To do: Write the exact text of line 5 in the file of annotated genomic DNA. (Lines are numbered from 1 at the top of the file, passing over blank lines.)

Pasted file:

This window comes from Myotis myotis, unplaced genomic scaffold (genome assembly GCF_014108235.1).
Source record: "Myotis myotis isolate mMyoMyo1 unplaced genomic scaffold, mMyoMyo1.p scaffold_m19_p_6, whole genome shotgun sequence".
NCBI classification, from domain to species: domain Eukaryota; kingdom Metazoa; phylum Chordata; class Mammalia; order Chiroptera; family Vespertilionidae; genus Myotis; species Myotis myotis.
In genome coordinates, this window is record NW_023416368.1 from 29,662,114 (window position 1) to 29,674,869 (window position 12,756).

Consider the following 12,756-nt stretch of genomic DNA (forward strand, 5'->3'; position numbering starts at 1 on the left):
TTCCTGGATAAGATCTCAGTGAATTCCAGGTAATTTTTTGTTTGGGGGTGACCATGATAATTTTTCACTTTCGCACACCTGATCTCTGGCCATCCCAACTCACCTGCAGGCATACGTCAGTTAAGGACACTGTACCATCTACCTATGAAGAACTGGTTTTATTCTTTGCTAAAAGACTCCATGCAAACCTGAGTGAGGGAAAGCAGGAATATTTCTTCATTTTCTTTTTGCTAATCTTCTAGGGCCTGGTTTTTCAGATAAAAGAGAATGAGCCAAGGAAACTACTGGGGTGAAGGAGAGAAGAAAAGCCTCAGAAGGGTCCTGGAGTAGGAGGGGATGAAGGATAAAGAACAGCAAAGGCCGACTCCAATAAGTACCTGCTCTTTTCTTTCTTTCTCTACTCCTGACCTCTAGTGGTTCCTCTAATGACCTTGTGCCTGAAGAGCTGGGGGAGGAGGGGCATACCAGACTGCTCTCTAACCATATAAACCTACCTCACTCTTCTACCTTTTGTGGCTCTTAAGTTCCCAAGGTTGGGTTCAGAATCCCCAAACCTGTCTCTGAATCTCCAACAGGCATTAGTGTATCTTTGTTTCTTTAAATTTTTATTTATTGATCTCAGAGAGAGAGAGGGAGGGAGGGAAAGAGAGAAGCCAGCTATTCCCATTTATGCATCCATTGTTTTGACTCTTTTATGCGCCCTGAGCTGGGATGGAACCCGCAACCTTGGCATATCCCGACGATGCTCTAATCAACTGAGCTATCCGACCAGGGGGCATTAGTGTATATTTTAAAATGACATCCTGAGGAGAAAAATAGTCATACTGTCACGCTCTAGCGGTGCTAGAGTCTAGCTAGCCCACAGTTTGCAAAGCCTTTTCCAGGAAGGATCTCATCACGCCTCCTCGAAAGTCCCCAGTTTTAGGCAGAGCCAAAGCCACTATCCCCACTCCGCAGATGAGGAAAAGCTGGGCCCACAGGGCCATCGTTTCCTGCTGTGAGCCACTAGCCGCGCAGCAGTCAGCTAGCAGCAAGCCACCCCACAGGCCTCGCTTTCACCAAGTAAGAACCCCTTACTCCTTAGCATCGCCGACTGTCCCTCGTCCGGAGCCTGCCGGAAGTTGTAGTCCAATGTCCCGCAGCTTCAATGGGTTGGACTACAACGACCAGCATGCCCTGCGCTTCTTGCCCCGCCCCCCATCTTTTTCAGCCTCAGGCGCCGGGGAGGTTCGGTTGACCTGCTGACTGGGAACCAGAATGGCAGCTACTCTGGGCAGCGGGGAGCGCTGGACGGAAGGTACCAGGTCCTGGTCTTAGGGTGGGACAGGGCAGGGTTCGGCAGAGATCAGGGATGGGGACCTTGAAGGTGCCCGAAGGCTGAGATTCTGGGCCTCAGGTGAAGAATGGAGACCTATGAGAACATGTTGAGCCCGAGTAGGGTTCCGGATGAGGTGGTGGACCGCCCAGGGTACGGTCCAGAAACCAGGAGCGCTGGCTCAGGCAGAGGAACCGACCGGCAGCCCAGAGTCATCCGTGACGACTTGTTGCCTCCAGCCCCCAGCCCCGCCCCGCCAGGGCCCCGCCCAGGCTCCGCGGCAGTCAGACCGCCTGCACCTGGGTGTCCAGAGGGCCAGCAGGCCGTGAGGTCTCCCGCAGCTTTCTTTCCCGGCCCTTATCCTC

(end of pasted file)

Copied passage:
Consider the following 12,756-nt stretch of genomic DNA (forward strand, 5'->3'; position numbering starts at 1 on the left):